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Given a random Bernoulli trial generator, how do you return a value sampled from a normal distribution?

Came across this question in my interview prep. I thought it can be done by tuning the probability of success in the generator but I am not sure.

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  • $\begingroup$ Somewhat related: stats.stackexchange.com/questions/117689. Given that Bernoulli trials return only zeros and ones, it's hard to see what tuning it might do. Consider instead using it to generate binary sequences, because from there it's easy to obtain a uniform value in $[0,1)$ and you're off and running (search "Box Muller"). $\endgroup$
    – whuber
    Nov 12, 2020 at 22:47
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    $\begingroup$ If you generate $n=100$ observations from $\mathsf{Binom}(100, 1/2)$ you will have 100 observations that are nearly $\mathsf{Norm}(\mu=25,\sigma=5),$ (except rounded to integers). In R, x = rbinom(100, 100, .5); mean(x); sd(x); shapiro.test(x)$p.val returns $\bar X \approx 50, S \approx 5,$ and P-value > 5% for the normality test. $\endgroup$
    – BruceET
    Nov 12, 2020 at 22:48
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    $\begingroup$ For some historically clever solutions, see jstor.org/stable/2245712?seq=1. I believe this may be the article in which Stigler describes Galton's dice, which had special (floating) values written on them which when summed emulated a standard Normal variate remarkably well. $\endgroup$
    – whuber
    Nov 12, 2020 at 22:51

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This can be done with random bits using an algorithm presented by C.F.F. Karney, "Sampling exactly from a normal distribution".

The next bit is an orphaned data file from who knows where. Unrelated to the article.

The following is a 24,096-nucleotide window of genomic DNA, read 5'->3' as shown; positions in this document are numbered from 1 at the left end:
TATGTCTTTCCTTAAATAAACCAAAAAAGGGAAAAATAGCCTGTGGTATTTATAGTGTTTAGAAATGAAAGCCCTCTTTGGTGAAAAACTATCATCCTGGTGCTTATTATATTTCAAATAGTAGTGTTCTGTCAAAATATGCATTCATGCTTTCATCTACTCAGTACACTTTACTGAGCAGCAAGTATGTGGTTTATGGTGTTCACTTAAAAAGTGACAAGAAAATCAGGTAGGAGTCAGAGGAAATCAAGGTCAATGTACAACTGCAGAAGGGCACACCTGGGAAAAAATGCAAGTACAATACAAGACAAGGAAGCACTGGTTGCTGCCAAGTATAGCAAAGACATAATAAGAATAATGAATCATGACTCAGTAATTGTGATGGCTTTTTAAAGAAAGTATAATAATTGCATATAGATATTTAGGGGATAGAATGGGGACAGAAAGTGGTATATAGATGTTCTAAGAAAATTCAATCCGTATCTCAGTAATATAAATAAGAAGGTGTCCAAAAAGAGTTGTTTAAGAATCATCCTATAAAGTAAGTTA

This algorithm involves building up uniform(0,1) random numbers one bit at a time, from left to right, using unbiased random bits, and doing comparisons with these numbers. If these comparisons succeed, this means the initial bits of a normal random number have thus been generated, so the algorithm can fill up additional digits to the right with unbiased random bits. For details on the algorithm, see the paper.

In case the "Bernoulli trial generator" outputs biased random bits, the algorithm can produce unbiased random bits from those biased bits using a randomness extraction technique, such as von Neumann's algorithm, Peres's iterated von Neumann method, or Zhou and Bruck's "extractor tree" (see my note on randomness extraction).

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The first thing that comes to my mind is to generate some samples and to use Central Limit Theorem. Averaging the sample data points will give you a value from Normal distribution.

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  • $\begingroup$ Even as a practical solution this works poorly unless you generate those "samples" in a particularly clever way. (That's what Galton's dice were all about.) $\endgroup$
    – whuber
    Jan 25, 2021 at 17:44
  • $\begingroup$ You're right. I think it'd be helpful to have this "suggested" solution and your comment here for others to see in case they think of using CLT as a potential solution. $\endgroup$
    – Peyman
    Feb 1, 2021 at 2:02

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